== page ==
Plaintiffs argue that this case falls within the exception allowing recovery for negligent infliction of emotional distress when a special relationship exists between the alleged tortfeasor and person emotionally harmed. See Curtis v. Porter, 2001 ME 158 ¶ 19. In this connection they cite Bolton v. Came, 584 A.2d 615 (Me. 1990), which permitted a patient to pursue a NIED claim based on negligence by her radiologist in not making a timely lung cancer diagnosis when the evidence also showed that the cancer was in such an advanced state that earlier diagnosis and treatment would not have made any difference in the outcome. 584 A.2d at 616. In Bolton the Law Court found that the plaintiff could potentially recover damages for emotional distress in not having the diagnosis in a timely manner and from worry as to whether or not treatment opportunities had been missed. Id.

         Although the Bolton opinion relies on Gammon v, Osteopathic Hospital of Maine, 534 A.2d 1282 (Me. 1987) and the foreseeability analysis in Gammon has since been limited, [2]Bolton remains good law. Bolton, however, involves a situation where it appears that the patient could prove that her radiologist had been negligent but could not prove that she had suffered any resulting medical injury.

         That is not this case. As set forth above, plaintiffs allege that as a result of Dr. Wu's negligence, the perforation of Mr. Moylan's bowel was not discovered at the time of Dr, Wu's original surgery and that Dr. Wu was also negligent in not more promptly performing a second surgery - which led to infection and a significant deterioration of Mr. Moylan's condition. Plaintiffs' SMF ¶¶ 1, 3, 20, 30-34, 46-49, 54-55, 58. Mr. Moylan is not alleging that Dr. Wu was negligent and caused him severe emotional distress but that her negligence did not cause him to experience any injury other than emotional distress. Nowhere in the summary judgment record is there any suggestion that, if Mr. Moylan proves that Dr. Wu was negligent, there would nevertheless be a basis for a finding that Dr. Wu's negligence did not cause any physical injury to Mr. Moylan.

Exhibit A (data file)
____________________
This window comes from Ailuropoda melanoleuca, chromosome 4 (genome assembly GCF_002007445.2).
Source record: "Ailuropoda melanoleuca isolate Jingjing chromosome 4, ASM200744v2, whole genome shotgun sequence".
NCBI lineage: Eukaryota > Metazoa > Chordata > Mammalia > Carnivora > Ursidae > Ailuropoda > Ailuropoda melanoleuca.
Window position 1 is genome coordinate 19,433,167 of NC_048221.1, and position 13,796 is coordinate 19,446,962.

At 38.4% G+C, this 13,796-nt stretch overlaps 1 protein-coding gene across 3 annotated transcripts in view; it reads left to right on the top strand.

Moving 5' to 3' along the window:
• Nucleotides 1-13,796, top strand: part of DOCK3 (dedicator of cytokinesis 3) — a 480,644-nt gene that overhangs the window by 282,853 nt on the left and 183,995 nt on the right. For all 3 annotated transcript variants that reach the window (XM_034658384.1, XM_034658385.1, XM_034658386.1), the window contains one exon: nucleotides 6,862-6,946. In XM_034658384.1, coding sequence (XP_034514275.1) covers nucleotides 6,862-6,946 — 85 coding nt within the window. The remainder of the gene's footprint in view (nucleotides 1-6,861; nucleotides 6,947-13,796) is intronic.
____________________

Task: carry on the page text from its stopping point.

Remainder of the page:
Accordingly, this case does not fit within Bolton's narrow exception for cases where if negligence can be proven, recovery for emotional distress would be available because there can be no recovery for any physical injury. Under those circumstances, Mr. Moylan's freestanding NIED claim is not viable. He will nevertheless be able to recover for any emotional distress he experienced as well as any pain and suffering he experienced caused by professional negligence on the part of Dr. Wu.

         Patricia ...